Ryder Cup-winning captain Paul McGinley has revealed why he has always been a passionate West Ham fan and admits he fears for their Premier League future when football resumes later this month.
Dublin-born McGinley stood out from the crowd as he grew up surrounding by Liverpool and Manchester United fans in his Irish homeland, but that did not deter him from being a passionate supporter of the Hammers.
Speaking ahead of his participation in a Paddy Power event on Friday, the 2014 Ryder Cup-winning skipper reflected on his first memory of watching the Hammers as they lifted the FA Cup in 1975.
“I was often slagged off for this West Ham affiliation and that merely made me more hardened to support them.
“My Dad used to come back from business trips to London every year with the latest West Ham jersey. I would use it at training sessions when I played Gaelic football and it used to get me a few strange looks.
He added: “The 1975 FA Cup final was the first match I can remember watching and it was also the first time I had ever seen a colour TV, West Ham v Fulham.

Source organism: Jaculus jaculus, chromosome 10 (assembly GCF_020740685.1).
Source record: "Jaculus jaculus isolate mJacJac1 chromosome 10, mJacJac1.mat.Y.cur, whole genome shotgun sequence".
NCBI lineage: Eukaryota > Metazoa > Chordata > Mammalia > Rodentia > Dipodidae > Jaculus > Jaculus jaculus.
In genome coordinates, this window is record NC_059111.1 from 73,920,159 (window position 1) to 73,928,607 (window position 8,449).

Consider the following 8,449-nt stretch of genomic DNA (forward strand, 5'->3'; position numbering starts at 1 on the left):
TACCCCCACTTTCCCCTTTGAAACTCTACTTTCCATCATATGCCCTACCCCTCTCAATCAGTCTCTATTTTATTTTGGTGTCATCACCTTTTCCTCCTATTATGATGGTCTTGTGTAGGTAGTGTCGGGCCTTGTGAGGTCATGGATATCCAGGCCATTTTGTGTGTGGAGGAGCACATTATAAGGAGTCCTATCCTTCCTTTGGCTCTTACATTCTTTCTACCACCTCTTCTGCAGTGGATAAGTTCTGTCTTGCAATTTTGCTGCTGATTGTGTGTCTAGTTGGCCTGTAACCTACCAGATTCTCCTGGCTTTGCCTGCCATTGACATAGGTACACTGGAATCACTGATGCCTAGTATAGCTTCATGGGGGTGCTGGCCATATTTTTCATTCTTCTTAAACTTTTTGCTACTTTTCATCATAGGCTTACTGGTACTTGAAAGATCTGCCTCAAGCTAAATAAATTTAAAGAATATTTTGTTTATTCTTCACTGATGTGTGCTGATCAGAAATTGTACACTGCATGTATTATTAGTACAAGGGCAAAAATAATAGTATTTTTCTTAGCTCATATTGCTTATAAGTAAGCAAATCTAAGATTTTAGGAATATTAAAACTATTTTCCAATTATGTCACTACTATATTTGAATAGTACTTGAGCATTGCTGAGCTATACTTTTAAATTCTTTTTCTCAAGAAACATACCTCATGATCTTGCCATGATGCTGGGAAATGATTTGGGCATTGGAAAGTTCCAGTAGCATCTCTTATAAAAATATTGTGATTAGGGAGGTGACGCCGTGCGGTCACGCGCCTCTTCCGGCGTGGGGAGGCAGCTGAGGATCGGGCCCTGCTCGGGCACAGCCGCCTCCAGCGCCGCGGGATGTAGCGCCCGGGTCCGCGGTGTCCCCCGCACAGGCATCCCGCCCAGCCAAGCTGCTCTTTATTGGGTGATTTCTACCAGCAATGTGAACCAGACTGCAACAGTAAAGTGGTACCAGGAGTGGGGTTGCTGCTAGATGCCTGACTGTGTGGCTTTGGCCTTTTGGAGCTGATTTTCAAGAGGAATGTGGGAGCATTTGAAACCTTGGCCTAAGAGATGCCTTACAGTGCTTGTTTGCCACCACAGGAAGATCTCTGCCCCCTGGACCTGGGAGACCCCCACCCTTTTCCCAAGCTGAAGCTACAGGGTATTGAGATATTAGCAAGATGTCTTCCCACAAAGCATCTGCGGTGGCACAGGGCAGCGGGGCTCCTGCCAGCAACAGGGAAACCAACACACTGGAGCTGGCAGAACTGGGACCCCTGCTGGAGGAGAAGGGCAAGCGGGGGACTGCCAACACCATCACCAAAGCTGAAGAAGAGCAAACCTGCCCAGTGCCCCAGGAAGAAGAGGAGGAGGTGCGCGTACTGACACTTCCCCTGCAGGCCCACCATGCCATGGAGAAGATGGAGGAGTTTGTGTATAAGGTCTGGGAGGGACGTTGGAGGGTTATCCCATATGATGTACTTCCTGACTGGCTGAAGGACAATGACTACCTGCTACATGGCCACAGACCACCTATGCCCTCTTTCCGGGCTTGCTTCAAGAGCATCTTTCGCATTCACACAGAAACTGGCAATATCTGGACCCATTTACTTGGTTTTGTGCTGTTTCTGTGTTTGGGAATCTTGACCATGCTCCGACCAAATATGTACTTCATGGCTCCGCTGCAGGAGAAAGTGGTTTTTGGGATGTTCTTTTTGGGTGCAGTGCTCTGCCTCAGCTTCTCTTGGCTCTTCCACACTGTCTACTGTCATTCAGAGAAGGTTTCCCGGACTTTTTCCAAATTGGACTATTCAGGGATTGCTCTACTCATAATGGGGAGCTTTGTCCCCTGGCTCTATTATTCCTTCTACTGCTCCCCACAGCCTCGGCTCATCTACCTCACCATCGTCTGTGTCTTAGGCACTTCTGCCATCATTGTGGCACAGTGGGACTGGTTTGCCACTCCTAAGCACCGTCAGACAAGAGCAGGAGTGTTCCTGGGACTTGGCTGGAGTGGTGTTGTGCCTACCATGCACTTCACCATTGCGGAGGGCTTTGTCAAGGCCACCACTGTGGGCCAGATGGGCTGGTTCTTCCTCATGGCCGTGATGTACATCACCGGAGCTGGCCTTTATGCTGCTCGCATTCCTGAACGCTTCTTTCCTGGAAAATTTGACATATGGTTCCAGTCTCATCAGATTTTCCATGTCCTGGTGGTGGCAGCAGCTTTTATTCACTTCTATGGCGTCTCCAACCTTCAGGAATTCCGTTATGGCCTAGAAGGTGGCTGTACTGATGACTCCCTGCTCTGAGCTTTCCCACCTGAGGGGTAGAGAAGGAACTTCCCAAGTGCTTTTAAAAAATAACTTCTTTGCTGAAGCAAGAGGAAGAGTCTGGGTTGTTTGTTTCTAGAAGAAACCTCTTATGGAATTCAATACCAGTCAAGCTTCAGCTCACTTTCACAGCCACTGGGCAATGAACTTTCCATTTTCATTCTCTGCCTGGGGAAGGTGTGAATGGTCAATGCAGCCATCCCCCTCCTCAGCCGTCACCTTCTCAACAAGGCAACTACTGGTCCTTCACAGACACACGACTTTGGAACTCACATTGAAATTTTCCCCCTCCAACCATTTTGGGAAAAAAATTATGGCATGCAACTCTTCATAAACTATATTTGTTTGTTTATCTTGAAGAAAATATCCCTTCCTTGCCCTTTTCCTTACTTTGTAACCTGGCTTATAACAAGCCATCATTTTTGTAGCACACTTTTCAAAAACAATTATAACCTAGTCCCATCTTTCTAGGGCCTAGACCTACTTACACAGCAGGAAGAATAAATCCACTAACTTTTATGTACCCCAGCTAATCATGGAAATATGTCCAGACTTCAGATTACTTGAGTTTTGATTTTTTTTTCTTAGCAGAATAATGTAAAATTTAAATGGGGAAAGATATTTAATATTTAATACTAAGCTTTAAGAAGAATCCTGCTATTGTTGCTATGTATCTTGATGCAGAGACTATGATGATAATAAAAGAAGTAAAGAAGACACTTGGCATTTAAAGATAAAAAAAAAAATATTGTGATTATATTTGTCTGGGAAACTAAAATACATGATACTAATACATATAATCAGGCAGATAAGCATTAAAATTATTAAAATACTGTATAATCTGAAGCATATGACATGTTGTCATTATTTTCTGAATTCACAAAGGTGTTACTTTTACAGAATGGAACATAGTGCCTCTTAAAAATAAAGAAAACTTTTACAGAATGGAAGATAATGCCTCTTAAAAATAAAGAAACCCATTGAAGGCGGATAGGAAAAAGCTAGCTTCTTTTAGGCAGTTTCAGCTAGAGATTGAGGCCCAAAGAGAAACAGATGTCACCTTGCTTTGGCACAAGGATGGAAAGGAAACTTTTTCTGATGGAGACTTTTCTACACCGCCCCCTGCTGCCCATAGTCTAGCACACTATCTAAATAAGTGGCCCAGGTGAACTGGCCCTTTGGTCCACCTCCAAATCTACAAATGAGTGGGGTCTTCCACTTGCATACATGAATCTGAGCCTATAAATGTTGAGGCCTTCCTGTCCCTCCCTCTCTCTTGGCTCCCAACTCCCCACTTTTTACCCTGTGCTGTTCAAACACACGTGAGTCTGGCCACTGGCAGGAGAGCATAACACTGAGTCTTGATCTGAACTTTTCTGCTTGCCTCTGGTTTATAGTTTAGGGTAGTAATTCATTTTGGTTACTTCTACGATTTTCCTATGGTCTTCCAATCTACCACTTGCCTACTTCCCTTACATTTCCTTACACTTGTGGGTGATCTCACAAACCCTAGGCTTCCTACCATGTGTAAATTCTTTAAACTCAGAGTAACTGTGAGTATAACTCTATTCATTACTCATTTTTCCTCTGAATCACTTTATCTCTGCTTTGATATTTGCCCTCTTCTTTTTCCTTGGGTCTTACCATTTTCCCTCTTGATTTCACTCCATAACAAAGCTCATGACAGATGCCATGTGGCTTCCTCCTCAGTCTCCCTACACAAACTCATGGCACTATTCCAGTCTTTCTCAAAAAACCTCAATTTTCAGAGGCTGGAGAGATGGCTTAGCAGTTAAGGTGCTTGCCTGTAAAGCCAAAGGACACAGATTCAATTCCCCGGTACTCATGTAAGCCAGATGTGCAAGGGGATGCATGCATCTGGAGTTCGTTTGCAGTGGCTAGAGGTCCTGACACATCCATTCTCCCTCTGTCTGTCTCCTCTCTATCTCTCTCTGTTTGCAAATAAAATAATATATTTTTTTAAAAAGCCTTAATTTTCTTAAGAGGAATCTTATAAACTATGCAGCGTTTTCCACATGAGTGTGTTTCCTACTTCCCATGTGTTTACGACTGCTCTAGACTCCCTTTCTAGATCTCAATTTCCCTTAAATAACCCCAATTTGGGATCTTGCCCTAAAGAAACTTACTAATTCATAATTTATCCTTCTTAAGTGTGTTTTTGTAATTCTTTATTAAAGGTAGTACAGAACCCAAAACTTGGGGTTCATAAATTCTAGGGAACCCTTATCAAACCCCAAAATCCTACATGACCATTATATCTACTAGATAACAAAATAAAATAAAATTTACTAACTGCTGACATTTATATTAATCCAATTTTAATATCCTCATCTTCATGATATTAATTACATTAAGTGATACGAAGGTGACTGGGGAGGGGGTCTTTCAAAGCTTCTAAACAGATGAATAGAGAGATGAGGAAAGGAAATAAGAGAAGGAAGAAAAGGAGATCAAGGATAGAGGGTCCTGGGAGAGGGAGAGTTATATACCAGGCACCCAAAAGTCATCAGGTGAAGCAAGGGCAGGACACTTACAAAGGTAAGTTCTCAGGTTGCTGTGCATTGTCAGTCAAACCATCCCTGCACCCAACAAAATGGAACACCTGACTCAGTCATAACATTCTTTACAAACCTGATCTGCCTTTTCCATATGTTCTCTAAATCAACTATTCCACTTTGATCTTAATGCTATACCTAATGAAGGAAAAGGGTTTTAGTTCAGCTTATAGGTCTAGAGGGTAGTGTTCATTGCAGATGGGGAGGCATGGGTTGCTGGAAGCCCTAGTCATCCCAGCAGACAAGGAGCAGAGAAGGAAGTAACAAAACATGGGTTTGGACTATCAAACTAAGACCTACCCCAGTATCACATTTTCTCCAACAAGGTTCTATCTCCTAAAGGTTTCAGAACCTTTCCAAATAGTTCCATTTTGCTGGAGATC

“A guy in our street four or five rows up for us was the only guy with a colour TV and we all piled into his house, kids sitting at the front. I just loved the colour of the West Ham shirts, that claret and blue, and it has been me ever since.
“I was a season ticket holder until they left Upton Park and still try and go to some matches. I would be concerned about them coming back because they are near the drop zone and it would be a worry for me.”
McGinley was credited with masterminding a perfect game plan to win the Ryder Cup for Europe six years ago and he when he looks forward to the restart of the Premier League on June 17th, it wasn’t players who he placed the pressure on.
Stating the importance of team management, McGinley believes the decisions made by the tacticians on the sidelines will impact how players adapt after a turbulent few months.
“So much of this is going to be mental for sportspeople when they come back,” he added. “The athletes will rely on the coaches and how they adjust their players to this new environment they are going to be facing.
“Preparing for competitive action having had three months of inactivity means they will be a huge onus on the managers and coaching staff to earn their stripes.
“A lot of the good performances we will see will come courtesy of outside of the box thinking and intelligent management from the sidelines.
“It will provide the platform for those guys to win matches.”
By Bobbi Hadgraft
The Paddy Power Golf Shootout is available to watch on Paddy Power’s YouTube channel from 12pm on Friday.